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  1. Levy, Susan S. PhD


Background and Purpose: Falls are the leading cause of disability, injury, hospital admission, and injury-related death among older adults. Balance limitations have consistently been identified as predictors of falls and increased fall risk. Field measures of balance are limited by issues of subjectivity, ceiling effects, and low sensitivity to change. The gold standard for measuring balance is the force plate; however, its field use is untenable due to high cost and lack of portability. Thus, a critical need is observed for valid objective field measures of balance to accurately assess balance and identify limitations over time. The purpose of this study was to examine the concurrent validity and 3-day test-retest reliability of Balance Tracking System (BTrackS) in community-dwelling older adults. Minimal detectable change values were also calculated to reflect changes in balance beyond measurement error.


Methods: Postural sway data were collected from community-dwelling older adults (N = 49, mean [SD] age = 71.3 [7.3] years) with a force plate and BTrackS in multitrial eyes open (EO) and eyes closed (EC) static balance conditions. Force sensors transmitted BTrackS data via a USB to a computer running custom software. Three approaches to concurrent validity were taken including calculation of Pearson product moment correlation coefficients, repeated-measures ANOVAs, and Bland-Altman plots. Three-day test-retest reliability of BTrackS was examined in a second sample of 47 community-dwelling older adults (mean [SD] age = 75.8 [7.7] years) using intraclass correlation coefficients and MDC values at 95% CI (MDC95) were calculated.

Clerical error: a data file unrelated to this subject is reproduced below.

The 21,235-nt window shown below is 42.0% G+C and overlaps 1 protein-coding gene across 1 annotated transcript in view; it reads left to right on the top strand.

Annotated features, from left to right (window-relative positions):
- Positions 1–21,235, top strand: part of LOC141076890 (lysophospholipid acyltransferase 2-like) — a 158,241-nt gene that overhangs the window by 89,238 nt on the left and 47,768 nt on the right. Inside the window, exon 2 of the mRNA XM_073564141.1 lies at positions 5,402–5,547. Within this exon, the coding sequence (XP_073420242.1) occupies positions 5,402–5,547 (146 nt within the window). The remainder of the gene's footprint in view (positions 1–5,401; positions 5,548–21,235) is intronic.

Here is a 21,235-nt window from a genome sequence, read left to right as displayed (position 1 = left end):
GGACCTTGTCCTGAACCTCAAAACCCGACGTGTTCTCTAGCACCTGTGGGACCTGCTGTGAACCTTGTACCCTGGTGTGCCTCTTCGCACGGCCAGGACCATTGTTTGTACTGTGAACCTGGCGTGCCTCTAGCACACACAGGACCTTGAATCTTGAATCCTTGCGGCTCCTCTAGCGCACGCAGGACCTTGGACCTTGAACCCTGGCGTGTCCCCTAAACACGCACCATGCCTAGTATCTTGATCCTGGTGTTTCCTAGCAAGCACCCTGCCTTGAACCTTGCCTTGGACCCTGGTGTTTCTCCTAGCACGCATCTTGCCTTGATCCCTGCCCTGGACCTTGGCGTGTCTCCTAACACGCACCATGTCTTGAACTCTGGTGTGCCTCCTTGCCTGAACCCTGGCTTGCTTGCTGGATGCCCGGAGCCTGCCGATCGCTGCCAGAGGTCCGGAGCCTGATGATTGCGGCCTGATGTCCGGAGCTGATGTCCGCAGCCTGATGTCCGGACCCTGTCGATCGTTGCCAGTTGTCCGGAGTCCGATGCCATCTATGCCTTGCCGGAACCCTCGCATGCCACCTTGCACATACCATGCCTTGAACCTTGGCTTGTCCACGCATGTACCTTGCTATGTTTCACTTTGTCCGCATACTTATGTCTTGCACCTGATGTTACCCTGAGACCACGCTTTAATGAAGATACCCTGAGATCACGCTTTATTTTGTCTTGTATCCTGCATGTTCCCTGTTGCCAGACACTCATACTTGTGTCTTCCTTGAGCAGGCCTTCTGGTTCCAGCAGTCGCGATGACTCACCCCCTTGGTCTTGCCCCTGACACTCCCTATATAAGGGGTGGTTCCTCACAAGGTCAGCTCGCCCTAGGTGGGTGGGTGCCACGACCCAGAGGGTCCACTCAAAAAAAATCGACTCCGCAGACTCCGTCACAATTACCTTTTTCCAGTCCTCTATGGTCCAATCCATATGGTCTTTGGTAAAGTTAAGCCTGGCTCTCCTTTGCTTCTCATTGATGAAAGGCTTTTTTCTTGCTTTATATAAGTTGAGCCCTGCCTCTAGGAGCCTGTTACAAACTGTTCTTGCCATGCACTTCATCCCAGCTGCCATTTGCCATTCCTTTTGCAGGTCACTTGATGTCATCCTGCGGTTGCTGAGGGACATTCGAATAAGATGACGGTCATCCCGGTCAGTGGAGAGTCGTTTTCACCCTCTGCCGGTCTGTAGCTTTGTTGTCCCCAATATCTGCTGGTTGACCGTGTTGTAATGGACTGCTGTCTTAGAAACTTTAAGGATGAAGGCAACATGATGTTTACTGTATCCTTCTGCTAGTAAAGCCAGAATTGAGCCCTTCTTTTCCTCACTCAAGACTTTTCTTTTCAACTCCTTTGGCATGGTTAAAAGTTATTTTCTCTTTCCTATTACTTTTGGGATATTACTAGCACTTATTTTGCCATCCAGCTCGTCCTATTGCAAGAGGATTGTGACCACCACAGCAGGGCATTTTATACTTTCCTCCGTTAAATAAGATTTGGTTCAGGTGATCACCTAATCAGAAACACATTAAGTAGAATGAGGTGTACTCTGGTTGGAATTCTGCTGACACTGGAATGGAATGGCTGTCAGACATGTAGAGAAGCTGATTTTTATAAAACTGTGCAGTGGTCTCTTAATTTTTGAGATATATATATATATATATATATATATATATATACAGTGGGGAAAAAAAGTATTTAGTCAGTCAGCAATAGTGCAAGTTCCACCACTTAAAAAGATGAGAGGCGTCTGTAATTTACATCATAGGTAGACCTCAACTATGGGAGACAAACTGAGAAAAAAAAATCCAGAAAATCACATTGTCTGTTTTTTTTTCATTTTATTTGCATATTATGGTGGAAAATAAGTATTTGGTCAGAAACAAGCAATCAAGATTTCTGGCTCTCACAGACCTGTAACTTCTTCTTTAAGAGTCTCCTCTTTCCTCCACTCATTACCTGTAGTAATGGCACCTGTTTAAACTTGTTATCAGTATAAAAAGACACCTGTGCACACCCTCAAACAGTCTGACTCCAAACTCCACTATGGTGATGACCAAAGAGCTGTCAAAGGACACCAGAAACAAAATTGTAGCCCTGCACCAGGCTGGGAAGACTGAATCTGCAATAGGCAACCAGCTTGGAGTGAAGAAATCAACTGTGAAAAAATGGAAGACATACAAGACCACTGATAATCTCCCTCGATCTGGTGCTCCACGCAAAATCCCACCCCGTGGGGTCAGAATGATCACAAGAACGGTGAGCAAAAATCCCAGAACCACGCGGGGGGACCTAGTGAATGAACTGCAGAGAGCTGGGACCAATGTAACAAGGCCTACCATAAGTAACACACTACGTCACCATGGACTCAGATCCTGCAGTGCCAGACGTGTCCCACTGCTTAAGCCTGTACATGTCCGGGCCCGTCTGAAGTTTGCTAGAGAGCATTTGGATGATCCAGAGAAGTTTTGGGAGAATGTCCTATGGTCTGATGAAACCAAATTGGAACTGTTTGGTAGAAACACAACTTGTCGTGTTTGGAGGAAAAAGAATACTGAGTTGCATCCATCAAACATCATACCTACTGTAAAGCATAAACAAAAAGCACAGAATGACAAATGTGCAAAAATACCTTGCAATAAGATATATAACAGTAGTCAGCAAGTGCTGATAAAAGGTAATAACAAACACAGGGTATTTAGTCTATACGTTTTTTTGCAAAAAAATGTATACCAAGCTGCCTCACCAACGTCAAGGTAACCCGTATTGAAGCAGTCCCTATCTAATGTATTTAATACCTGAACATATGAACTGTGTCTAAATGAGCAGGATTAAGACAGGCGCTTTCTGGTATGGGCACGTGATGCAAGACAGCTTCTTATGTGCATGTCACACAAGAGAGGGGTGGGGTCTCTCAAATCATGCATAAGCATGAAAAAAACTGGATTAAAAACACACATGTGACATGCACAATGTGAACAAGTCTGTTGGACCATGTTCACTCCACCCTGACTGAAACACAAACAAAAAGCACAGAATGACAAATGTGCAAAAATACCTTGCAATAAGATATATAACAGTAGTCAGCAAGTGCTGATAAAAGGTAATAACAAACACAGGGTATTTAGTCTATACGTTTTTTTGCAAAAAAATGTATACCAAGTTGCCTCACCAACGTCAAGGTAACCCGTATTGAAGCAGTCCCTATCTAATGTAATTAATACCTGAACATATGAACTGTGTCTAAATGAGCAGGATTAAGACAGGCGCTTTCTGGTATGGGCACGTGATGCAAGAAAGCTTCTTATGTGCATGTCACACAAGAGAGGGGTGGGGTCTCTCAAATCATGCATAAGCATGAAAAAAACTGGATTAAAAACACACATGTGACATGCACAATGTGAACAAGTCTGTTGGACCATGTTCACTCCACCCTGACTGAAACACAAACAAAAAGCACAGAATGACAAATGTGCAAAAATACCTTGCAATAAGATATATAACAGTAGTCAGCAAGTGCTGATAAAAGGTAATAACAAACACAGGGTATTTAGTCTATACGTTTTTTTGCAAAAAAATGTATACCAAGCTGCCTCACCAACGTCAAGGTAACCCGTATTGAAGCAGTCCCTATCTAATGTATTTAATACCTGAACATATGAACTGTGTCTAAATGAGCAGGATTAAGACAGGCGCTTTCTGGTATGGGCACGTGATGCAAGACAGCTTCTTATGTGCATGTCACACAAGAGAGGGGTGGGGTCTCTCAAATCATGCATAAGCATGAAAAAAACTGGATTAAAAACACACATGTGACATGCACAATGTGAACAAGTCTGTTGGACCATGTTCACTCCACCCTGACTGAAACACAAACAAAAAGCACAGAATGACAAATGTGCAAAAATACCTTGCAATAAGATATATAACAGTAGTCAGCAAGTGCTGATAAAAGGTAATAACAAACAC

Results: BTrackS demonstrated good validity using Pearson product moment correlations (r > 0.90). Repeated-measures ANOVA and Bland-Altman plots indicated some BTrackS bias with center of pressure (COP) values higher than FP COP values in the EO (mean [SD] bias = 4.0 [6.8]) and EC (mean [SD] bias = 9.6 [12.3]) conditions. Test-retest reliability using intraclass correlation coefficients (ICC2.1 was excellent (0.83) and calculated MDC95 for EO (9.6 cm) and EC (19.4 cm) and suggested that postural sway changes of these amounts are meaningful.


Discussion: BTrackS showed some bias with values exceeding force plate values in both EO and EC conditions. Excellent test-retest reliability and resulting MDC95 values indicated that BTrackS has the potential to identify meaningful changes in balance that may warrant intervention.


Conclusion: BTrackS is an objective measure of balance that can be used to monitor balance in community-dwelling older adults over time. It can reliably identify changes that may require further attention (eg, fall-prevention strategies, declines in physical function) and shows promise for assessing intervention efficacy in this growing segment of the population.